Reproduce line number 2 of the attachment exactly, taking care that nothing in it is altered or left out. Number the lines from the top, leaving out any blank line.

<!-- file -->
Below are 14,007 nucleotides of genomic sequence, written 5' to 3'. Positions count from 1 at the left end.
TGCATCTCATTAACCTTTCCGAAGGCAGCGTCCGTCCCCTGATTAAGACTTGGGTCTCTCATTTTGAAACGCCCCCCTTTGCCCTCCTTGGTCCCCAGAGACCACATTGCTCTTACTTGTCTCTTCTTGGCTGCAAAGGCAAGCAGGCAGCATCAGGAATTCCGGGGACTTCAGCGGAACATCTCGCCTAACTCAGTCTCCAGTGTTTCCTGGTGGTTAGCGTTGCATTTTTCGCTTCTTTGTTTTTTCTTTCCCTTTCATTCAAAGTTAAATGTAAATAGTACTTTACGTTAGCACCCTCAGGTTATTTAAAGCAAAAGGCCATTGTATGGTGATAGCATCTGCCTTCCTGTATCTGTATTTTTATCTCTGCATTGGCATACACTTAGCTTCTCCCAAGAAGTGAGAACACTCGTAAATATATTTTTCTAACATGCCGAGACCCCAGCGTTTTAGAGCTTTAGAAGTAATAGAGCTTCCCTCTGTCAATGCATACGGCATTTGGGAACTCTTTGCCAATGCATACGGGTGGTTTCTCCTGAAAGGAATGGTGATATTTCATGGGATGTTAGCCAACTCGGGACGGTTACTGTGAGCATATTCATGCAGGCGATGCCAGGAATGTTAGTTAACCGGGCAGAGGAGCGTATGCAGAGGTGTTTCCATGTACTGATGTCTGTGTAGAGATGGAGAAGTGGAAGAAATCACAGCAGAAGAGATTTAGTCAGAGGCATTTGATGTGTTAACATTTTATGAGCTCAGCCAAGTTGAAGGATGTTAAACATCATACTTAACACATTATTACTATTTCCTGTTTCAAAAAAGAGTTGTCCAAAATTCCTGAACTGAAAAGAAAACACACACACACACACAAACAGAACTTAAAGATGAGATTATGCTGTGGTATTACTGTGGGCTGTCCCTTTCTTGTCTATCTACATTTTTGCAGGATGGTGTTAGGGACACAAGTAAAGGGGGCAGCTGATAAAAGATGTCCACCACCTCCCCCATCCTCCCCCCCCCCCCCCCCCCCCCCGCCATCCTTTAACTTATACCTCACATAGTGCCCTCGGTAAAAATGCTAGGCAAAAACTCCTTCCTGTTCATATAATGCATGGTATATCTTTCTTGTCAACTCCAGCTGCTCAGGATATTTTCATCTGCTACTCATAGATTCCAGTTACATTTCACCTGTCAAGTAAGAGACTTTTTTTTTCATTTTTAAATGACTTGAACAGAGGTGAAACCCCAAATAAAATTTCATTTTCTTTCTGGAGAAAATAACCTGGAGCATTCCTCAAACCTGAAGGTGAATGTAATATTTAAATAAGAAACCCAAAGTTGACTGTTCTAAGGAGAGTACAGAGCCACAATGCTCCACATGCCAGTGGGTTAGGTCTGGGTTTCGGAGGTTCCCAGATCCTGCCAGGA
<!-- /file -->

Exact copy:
TGCATCTCATTAACCTTTCCGAAGGCAGCGTCCGTCCCCTGATTAAGACTTGGGTCTCTCATTTTGAAACGCCCCCCTTTGCCCTCCTTGGTCCCCAGAGACCACATTGCTCTTACTTGTCTCTTCTTGGCTGCAAAGGCAAGCAGGCAGCATCAGGAATTCCGGGGACTTCAGCGGAACATCTCGCCTAACTCAGTCTCCAGTGTTTCCTGGTGGTTAGCGTTGCATTTTTCGCTTCTTTGTTTTTTCTTTCCCTTTCATTCAAAGTTAAATGTAAATAGTACTTTACGTTAGCACCCTCAGGTTATTTAAAGCAAAAGGCCATTGTATGGTGATAGCATCTGCCTTCCTGTATCTGTATTTTTATCTCTGCATTGGCATACACTTAGCTTCTCCCAAGAAGTGAGAACACTCGTAAATATATTTTTCTAACATGCCGAGACCCCAGCGTTTTAGAGCTTTAGAAGTAATAGAGCTTCCCTCTGTCAATGCATACGGCATTTGGGAACTCTTTGCCAATGCATACGGGTGGTTTCTCCTGAAAGGAATGGTGATATTTCATGGGATGTTAGCCAACTCGGGACGGTTACTGTGAGCATATTCATGCAGGCGATGCCAGGAATGTTAGTTAACCGGGCAGAGGAGCGTATGCAGAGGTGTTTCCATGTACTGATGTCTGTGTAGAGATGGAGAAGTGGAAGAAATCACAGCAGAAGAGATTTAGTCAGAGGCATTTGATGTGTTAACATTTTATGAGCTCAGCCAAGTTGAAGGATGTTAAACATCATACTTAACACATTATTACTATTTCCTGTTTCAAAAAAGAGTTGTCCAAAATTCCTGAACTGAAAAGAAAACACACACACACACACAAACAGAACTTAAAGATGAGATTATGCTGTGGTATTACTGTGGGCTGTCCCTTTCTTGTCTATCTACATTTTTGCAGGATGGTGTTAGGGACACAAGTAAAGGGGGCAGCTGATAAAAGATGTCCACCACCTCCCCCATCCTCCCCCCCCCCCCCCCCCCCCCCGCCATCCTTTAACTTATACCTCACATAGTGCCCTCGGTAAAAATGCTAGGCAAAAACTCCTTCCTGTTCATATAATGCATGGTATATCTTTCTTGTCAACTCCAGCTGCTCAGGATATTTTCATCTGCTACTCATAGATTCCAGTTACATTTCACCTGTCAAGTAAGAGACTTTTTTTTTCATTTTTAAATGACTTGAACAGAGGTGAAACCCCAAATAAAATTTCATTTTCTTTCTGGAGAAAATAACCTGGAGCATTCCTCAAACCTGAAGGTGAATGTAATATTTAAATAAGAAACCCAAAGTTGACTGTTCTAAGGAGAGTACAGAGCCACAATGCTCCACATGCCAGTGGGTTAGGTCTGGGTTTCGGAGGTTCCCAGATCCTGCCAGGA